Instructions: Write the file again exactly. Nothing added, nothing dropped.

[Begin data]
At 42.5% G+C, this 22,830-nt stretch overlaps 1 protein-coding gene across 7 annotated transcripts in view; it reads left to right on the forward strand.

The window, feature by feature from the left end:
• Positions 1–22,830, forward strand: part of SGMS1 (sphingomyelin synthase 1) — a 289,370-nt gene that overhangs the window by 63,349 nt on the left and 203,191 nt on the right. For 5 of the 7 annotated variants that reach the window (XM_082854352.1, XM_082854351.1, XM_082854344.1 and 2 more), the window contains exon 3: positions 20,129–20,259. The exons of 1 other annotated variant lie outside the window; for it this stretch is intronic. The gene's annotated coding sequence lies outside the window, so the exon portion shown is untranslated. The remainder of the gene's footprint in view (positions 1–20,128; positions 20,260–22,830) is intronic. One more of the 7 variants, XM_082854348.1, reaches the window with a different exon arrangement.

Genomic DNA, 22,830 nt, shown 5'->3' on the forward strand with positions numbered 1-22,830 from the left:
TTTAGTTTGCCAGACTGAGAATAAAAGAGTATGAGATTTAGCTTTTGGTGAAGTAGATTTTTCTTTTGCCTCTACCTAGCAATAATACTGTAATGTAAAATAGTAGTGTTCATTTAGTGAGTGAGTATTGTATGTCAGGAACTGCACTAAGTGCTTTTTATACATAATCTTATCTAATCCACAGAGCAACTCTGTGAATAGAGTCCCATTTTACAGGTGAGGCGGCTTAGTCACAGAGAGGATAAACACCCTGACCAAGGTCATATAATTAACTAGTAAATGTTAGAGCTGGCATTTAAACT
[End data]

At 42.5% G+C, this 22,830-nt stretch overlaps 1 protein-coding gene across 7 annotated transcripts in view; it reads left to right on the forward strand.

The window, feature by feature from the left end:
• Positions 1–22,830, forward strand: part of SGMS1 (sphingomyelin synthase 1) — a 289,370-nt gene that overhangs the window by 63,349 nt on the left and 203,191 nt on the right. For 5 of the 7 annotated variants that reach the window (XM_082854352.1, XM_082854351.1, XM_082854344.1 and 2 more), the window contains exon 3: positions 20,129–20,259. The exons of 1 other annotated variant lie outside the window; for it this stretch is intronic. The gene's annotated coding sequence lies outside the window, so the exon portion shown is untranslated. The remainder of the gene's footprint in view (positions 1–20,128; positions 20,260–22,830) is intronic. One more of the 7 variants, XM_082854348.1, reaches the window with a different exon arrangement.

Genomic DNA, 22,830 nt, shown 5'->3' on the forward strand with positions numbered 1-22,830 from the left:
TTTAGTTTGCCAGACTGAGAATAAAAGAGTATGAGATTTAGCTTTTGGTGAAGTAGATTTTTCTTTTGCCTCTACCTAGCAATAATACTGTAATGTAAAATAGTAGTGTTCATTTAGTGAGTGAGTATTGTATGTCAGGAACTGCACTAAGTGCTTTTTATACATAATCTTATCTAATCCACAGAGCAACTCTGTGAATAGAGTCCCATTTTACAGGTGAGGCGGCTTAGTCACAGAGAGGATAAACACCCTGACCAAGGTCATATAATTAACTAGTAAATGTTAGAGCTGGCATTTAAACT